This CD was due to come out in 2010, but the official release was delayed until May of this year when guitarist Dean Magraw became seriously ill, so I’m counting it for 2011. Magraw can be the tenderest of pluckers, but here he’s Rock God Dean, lighting Coltrane’s “Africa” on fire, channeling Hendrix’s “Little Wing,” blazing through several original compositions. Even the slower ones smolder. Chris Bates is marvelous on bass, ditto Jay Epstein on drums and cymbals. Nobody plays the cymbals like Epstein.
Bryan Nichols Quintet, “Bright Places”
Pianist/composer Bryan Nichols gets more intriguing with each new venture: forming bands small (the Bryan Nichols Trio) and large (We Are Many), backing out-of-the-box singers like Kendra Shank and Nancy Harms, going solo at MacPhail. His debut CD features his quintet—Michael Lewis and Brandon Wozniak on saxophones, James Buckley on bass, JT Bates on drums—on nine original compositions that share five qualities: improvisation, exploration, interaction, emotion, and a keen intelligence.
Jerry O’Hagan Featuring Charmin Michelle, “Dance Time Volume 1”
The ink is barely dry on this one, which came out about a minute ago and totally won me over. A tight big band, a terrific singer, and a track list chosen by fans who go to the Cinema Ballroom in St. Paul on Sundays to dance to this music live. (This is Volume 1 because the band has a big book.) Michelle is class and sass on songs including “Big Spender” and “That Old Black Magic.” Her voice is silky and sure; she lands the notes, even the high ones, the fast ones, and the far-apart ones.
Honorable mentions (because lists are supposed to stop at 10):
JazZen, “Bounce Off the Moon”
“Afro Blue” and “Footprints” played on dizi and xiao (Chinese flutes)? Add electric cello and drums and you could get New Age woo-woo, but that's not what happens in JazZen. Flutist and leader Bobb Fantauzzo (who also plays Native American flutes, bawu, and spring drum) keeps things jazzy for this collection of covers and originals.
JoAnn Funk, “Pick Yourself Up”
Here’s a review from March of this year. Soothing, teasing, up-close-and-personal songs by a pianist/vocalist who performs each weekend in the Lobby Bar at the St. Paul Hotel. With Jeff Brueske on bass, Nathan Norman on drums, and a taste of Greg Lewis’s trumpet.
The George Maurer Group, “Twisted”
I’m a little too close to this one—my husband, John Whiting, took the photographs for the CD booklet, and I helped with the liner notes—but I can say that a George Maurer Group recording is a party in a jewel box. “Twisted” captures the fun, camaraderie, eclecticism, and musicality of their live performances. What’s next for Maurer? An opera.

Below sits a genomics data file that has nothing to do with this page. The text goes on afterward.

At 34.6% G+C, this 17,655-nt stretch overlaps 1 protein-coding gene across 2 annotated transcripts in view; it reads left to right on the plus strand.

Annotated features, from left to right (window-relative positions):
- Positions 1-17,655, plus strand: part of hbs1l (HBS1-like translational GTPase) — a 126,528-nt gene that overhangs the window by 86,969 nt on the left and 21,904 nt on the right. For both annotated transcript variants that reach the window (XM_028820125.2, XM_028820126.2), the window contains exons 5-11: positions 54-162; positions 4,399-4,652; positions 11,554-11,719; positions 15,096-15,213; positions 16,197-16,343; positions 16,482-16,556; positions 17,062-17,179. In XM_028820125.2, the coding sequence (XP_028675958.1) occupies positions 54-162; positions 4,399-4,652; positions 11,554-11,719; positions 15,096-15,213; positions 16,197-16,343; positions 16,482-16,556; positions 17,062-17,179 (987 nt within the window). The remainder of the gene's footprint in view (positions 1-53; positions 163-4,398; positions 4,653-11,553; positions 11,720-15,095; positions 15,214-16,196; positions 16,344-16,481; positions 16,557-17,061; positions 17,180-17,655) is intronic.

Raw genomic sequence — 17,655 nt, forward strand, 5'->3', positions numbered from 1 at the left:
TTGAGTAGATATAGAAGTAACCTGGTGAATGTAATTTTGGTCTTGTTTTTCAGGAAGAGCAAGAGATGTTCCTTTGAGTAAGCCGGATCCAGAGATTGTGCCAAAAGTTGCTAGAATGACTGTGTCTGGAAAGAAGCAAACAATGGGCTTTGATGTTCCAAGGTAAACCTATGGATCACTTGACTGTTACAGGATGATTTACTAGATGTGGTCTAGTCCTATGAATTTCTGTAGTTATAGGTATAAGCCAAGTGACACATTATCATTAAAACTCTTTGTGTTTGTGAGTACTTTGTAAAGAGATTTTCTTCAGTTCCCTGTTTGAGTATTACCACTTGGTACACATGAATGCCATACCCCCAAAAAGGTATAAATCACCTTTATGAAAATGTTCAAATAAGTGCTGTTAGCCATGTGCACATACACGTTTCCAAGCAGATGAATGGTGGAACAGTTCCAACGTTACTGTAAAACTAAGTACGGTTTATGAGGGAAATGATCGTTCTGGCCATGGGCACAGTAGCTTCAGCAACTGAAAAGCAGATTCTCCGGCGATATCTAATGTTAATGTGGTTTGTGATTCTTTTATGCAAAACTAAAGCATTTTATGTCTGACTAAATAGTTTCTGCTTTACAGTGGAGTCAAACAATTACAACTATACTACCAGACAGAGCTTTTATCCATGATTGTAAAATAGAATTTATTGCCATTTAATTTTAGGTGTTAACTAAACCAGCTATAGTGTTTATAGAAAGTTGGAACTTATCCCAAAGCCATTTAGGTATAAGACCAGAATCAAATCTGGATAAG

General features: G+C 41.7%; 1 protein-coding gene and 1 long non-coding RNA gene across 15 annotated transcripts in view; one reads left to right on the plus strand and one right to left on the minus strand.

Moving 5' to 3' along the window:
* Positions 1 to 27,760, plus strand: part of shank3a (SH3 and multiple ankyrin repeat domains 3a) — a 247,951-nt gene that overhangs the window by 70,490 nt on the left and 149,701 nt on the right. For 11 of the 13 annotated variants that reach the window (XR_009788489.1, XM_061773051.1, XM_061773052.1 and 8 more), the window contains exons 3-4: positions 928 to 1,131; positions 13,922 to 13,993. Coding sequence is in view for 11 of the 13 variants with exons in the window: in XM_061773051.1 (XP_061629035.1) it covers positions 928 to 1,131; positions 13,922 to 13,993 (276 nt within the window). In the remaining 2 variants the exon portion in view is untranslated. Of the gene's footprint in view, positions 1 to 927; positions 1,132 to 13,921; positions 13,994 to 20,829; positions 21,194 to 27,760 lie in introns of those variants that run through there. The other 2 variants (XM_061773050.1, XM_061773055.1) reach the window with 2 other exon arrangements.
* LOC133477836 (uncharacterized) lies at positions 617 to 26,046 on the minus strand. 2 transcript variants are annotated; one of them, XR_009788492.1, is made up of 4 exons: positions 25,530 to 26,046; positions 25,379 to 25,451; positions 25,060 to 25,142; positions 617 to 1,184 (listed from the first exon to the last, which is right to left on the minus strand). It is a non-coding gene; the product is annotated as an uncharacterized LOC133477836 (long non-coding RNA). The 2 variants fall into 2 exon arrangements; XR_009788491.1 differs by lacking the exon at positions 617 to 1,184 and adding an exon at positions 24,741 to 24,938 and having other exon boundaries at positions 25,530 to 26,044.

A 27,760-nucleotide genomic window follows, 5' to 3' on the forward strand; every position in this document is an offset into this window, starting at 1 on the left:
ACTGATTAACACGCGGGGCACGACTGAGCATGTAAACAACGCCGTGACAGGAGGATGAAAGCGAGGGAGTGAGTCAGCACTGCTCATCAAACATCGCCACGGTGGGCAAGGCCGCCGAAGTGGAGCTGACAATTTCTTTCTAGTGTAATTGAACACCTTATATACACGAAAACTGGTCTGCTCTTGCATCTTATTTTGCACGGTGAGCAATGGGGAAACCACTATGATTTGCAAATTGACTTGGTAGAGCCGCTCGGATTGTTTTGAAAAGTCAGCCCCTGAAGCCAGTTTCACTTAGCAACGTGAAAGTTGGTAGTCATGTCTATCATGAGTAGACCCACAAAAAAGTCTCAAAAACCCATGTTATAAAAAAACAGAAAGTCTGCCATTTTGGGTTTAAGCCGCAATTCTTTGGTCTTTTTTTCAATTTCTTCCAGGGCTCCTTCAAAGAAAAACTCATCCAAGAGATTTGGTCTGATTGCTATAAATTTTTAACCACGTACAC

“Minnesota Beatle Project Vol. 3”
Not jazz, but I love these Minnesota Beatle Project CDs. I heard Tapes ‘n Tapes do “I Want You (She’s So Heavy)” on the radio and called the Fetus to reserve my copy. I should have gotten vinyl.
The Jana Nyberg Group, “Fever”
Jana Nyberg has a big, elastic voice, and she knows how to use it—and when to bring it down to a sigh for songs like “The Nearness of You.” Her band includes her husband, the in-demand trumpeter Adam Meckler, whose arrangement of the title track shakes off the cobwebs and gives Janna room to play.
Reynold Philipsek, “Tales from the North Woods.” If it’s Tuesday, the tireless and prolific guitarist/composer Reynold Philipsek must be releasing another CD. “Tales” looks back to his childhood in northern Minnesota—songs he heard as a boy, a melody inspired by a painting that hung in the family home, tunes informed by his Czech and Polish heritage. Philipsek is a first-call accompanist for many singers around town; he deserves to be heard on his own, just a man and his acoustic guitar.
Joel Shapira Quartet, “Open Lines”
For their debut recording, this fine foursome—Joel Shapira on guitar, Pete Whitman on tenor sax, Tom Lewis on bass, Dave Schmalenberger on drums—delivers standards by Miles Davis, Charlie Parker, Ornette Coleman, Bill Evans, Tom Jobim, and more. A swinging, sophisticated outing where everyone shines.
Irv Williams, “Duke’s Mixture”
At 92, saxophonist Irv Williams, a.k.a. “Mr. Smooth,” may be the Twin Cities’ most senior working musician. He still plays Friday happy hours at the Dakota, and he’s still recording, though he has stopped with the teaser titles (2004’s “That’s All?”, 2007’s “Finality”). His latest, an affectionate collection of standards and songs written for his kids (and his dog, Ditto), features longtime friends Peter Schimke on piano, Steve Blons on guitar, Billy Peterson on bass, and Jay Epstein on bass. It’s worth buying just to hear Williams sing “Until the Real Thing Comes Along.”